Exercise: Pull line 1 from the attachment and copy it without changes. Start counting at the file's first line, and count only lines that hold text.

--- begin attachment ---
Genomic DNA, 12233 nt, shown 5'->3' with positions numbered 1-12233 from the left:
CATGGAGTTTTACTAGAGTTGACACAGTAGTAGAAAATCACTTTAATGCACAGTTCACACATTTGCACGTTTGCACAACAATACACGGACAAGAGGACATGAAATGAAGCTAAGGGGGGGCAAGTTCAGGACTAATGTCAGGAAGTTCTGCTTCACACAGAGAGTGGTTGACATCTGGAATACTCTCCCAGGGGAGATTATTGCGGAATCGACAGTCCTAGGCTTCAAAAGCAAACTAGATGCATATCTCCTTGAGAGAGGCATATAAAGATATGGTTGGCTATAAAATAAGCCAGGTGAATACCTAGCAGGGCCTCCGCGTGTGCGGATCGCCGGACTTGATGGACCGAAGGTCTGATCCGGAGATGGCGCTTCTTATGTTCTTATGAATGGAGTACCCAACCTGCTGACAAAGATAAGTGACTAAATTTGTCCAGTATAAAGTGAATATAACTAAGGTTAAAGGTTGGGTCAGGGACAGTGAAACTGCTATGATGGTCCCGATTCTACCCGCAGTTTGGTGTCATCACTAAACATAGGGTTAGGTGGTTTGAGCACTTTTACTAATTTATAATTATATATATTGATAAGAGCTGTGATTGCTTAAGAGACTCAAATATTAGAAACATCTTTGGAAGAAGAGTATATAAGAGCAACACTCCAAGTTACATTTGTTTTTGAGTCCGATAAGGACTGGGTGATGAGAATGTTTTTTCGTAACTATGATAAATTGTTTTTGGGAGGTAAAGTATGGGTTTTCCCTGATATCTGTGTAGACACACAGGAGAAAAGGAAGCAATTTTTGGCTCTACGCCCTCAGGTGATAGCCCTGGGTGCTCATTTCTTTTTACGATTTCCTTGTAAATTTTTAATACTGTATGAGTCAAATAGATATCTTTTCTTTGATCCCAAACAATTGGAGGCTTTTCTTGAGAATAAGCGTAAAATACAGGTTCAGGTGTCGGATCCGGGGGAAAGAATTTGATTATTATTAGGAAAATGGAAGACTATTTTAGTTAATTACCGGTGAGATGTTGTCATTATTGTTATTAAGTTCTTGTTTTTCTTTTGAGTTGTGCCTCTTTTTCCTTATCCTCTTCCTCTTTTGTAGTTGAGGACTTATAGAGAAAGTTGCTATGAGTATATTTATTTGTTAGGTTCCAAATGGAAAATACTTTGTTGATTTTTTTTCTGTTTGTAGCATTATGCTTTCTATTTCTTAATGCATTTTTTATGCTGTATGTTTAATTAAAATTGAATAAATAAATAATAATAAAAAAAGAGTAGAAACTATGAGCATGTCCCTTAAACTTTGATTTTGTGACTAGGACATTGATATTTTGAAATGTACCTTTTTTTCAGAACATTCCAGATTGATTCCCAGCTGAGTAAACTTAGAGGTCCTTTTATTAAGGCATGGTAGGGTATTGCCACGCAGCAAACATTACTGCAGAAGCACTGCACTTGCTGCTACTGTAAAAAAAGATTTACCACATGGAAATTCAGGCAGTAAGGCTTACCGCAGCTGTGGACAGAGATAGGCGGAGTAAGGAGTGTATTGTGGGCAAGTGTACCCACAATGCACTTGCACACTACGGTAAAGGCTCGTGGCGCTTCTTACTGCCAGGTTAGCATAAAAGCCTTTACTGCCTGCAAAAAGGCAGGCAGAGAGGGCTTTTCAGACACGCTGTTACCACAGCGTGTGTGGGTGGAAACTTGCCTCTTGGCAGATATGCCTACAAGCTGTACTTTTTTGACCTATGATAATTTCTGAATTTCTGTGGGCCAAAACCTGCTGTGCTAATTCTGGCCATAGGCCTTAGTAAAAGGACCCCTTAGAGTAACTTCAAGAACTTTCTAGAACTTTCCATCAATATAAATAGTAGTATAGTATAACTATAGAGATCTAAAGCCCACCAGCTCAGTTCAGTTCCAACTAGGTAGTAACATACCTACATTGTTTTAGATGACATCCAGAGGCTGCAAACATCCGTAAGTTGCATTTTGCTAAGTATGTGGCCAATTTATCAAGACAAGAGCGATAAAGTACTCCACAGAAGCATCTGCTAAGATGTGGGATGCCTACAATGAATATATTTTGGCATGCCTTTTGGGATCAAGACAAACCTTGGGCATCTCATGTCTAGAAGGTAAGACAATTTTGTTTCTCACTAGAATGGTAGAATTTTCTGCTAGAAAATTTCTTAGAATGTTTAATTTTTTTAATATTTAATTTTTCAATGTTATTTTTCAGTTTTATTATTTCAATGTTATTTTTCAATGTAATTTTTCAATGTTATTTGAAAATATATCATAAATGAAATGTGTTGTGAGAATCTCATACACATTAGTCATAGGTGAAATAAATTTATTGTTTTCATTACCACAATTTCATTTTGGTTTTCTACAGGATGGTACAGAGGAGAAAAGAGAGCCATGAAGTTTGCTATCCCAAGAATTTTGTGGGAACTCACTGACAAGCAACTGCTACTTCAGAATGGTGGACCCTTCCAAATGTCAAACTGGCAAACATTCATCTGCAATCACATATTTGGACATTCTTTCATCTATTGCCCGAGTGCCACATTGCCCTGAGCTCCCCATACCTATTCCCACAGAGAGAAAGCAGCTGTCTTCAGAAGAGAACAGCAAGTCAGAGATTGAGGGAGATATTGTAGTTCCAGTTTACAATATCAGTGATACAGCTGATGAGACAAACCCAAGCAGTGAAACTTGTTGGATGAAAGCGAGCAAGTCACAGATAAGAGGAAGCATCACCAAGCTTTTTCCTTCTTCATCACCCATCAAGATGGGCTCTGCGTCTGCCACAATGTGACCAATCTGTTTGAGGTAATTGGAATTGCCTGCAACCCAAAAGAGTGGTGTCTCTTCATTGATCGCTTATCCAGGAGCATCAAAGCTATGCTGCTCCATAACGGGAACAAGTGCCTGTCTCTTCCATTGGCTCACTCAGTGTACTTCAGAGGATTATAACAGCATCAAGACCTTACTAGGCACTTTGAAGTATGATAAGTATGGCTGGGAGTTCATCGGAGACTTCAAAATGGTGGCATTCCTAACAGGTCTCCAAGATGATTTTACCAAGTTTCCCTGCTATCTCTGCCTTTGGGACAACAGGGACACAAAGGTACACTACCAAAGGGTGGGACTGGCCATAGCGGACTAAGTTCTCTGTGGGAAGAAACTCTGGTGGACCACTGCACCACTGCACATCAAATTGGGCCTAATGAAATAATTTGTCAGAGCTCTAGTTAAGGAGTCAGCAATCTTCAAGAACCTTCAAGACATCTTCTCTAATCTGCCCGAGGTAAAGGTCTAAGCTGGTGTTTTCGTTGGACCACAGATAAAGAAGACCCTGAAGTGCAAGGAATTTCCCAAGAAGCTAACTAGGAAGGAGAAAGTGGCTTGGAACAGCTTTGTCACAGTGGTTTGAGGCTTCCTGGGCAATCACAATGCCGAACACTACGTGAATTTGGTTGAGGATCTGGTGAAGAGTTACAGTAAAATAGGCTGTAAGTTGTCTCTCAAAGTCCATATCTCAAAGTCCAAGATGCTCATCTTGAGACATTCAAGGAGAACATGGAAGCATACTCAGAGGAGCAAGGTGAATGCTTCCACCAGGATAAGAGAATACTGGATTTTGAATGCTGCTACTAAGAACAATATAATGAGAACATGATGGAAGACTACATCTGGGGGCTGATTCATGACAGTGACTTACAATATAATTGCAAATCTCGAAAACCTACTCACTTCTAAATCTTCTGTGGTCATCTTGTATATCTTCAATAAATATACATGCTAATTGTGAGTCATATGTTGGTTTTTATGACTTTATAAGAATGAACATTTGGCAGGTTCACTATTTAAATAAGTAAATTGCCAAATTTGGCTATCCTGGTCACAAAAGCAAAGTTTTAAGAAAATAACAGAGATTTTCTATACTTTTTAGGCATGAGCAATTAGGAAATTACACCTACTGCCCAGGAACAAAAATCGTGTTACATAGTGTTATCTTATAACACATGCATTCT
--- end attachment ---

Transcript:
Genomic DNA, 12233 nt, shown 5'->3' with positions numbered 1-12233 from the left: